In a long-awaited judgment, the Supreme Court has confirmed that Ms Bates van Winkelhof, a former member of Clyde & Co LLP, is a 'worker' for the purposes of the Employment Rights Act and is therefore entitled to the benefit of the protection given by employment law to whistleblowers.
The term "worker" is used in a number of aspects of employment legislation where protection is afforded to a group wider than just those who are employees. There was no suggestion that Ms van Winkelhof was or could have been an employee for statutory purposes.
The definition of "worker" for the purposes of many statutory provisions includes an individual who works under a contract "whereby the individual undertakes to do or perform personally any work or services for any other party to the contract whose status is not by virtue of the contract that of a client of any profession or business undertaking carried on by the individual".
Typically, a member of an LLP contracts, via the members agreement, to perform services personally. So, as a matter of common sense, it is clear that the LLP, in this case a law firm, was not a client or customer of Miss Bates van Winkelhof.
The Court of Appeal gave a rather strained analysis of the statutory definition in finding that LLP members were not workers. As Lady Hale states in the judgment "the immediately striking thing about this case is how much hard work has to be done in order to find that a member of an LLP is not a worker". The Supreme Court dispensed with the idea that a "worker" had to be in any way a subordinate in order to gain the protection.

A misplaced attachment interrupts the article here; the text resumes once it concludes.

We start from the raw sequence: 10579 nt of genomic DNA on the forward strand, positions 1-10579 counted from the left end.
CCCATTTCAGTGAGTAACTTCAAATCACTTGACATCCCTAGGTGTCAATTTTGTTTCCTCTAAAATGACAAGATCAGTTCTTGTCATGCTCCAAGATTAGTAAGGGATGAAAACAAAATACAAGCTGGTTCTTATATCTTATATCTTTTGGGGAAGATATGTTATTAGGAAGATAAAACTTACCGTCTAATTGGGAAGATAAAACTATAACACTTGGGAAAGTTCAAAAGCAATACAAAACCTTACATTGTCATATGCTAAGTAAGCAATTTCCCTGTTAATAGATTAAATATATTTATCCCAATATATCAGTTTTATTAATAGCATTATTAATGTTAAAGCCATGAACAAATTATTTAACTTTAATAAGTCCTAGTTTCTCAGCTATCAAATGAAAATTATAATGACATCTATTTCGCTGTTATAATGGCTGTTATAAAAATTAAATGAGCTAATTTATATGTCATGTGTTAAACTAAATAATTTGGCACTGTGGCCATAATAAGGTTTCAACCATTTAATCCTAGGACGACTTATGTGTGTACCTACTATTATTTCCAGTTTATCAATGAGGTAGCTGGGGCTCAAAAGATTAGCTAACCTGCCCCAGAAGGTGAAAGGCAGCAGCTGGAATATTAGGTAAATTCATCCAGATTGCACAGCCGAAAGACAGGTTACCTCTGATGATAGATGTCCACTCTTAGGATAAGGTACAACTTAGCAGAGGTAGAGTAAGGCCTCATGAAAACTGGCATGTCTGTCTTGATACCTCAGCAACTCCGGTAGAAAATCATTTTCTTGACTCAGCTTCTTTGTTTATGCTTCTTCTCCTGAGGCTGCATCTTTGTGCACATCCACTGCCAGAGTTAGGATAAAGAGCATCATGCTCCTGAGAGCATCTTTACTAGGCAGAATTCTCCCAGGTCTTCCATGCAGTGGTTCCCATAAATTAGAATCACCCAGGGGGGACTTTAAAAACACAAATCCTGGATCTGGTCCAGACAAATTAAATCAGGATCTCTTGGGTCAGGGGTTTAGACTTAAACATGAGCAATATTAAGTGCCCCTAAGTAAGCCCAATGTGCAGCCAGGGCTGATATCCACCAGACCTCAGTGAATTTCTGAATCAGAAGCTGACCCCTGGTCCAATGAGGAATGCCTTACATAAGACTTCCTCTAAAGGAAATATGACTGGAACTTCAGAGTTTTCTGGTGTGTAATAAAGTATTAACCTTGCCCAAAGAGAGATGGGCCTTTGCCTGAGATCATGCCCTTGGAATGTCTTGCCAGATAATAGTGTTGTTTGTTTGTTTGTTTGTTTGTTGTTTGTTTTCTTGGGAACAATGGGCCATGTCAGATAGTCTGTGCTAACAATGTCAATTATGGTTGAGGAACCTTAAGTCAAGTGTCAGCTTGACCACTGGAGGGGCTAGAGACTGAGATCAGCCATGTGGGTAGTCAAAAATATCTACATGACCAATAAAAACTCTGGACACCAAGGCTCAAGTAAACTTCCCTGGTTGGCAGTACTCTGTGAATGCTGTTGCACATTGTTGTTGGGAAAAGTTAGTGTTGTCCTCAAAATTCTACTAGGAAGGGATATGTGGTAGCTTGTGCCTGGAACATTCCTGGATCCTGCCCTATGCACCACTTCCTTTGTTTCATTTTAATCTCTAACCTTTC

In the context of whistleblowing, it is often the most senior members of an organisation who are best placed to uncover wrongdoing. It follows that those most likely to detect wrongdoing should be protected for blowing the whistle in the public interest.
Beyond the issue of whistleblowing, as members of LLPs now clearly have worker status, they will qualify for a wider range of protections, including National Minimum Wage and Working Time Regulations. Neither of these are, perhaps, in practice likely to cause concerns for the major professional practices conducting their businesses through the LLP structure but they could give rise to claims in structures where regular payments are foregone in favour of a later sharing of profit.
Perhaps of more interest is that the Employment Relations Act, which provides a right to be accompanied at a disciplinary or grievance hearing, applies to workers. This now includes LLP members as well as a range of other workers who supply their own services under contract.
A reduction in profit share or commission payments as a result of poor performance may be now within the scope of disciplinary proceedings for the purpose of granting these rights. This case also has potential ramifications for pensions auto-enrolment.
Finally, organisations which have used an LLP structure in order to avoid minimum wage rights for lower paid workers will now need to be aware that such workers are governed by minimum wage obligations, including obligations to make payments within a prescribed period of the work being carried out which cannot be longer than one month.
Action points to consider
- LLPs in particular will clearly wish to review their policies and procedures to ensure that they are tailored appropriately for and published to those among their workers who are not employees but are now entitled to the broader range of employment rights.
- Other organisations who use workers who are not employees should review their arrangements in order to assess whether any of those workers are now entitled to the additional protections arising as a result of this judgment.
- Contracts for provision of confidential whistleblowing reporting systems and ways in which reports are made by providers made may also require consideration and review.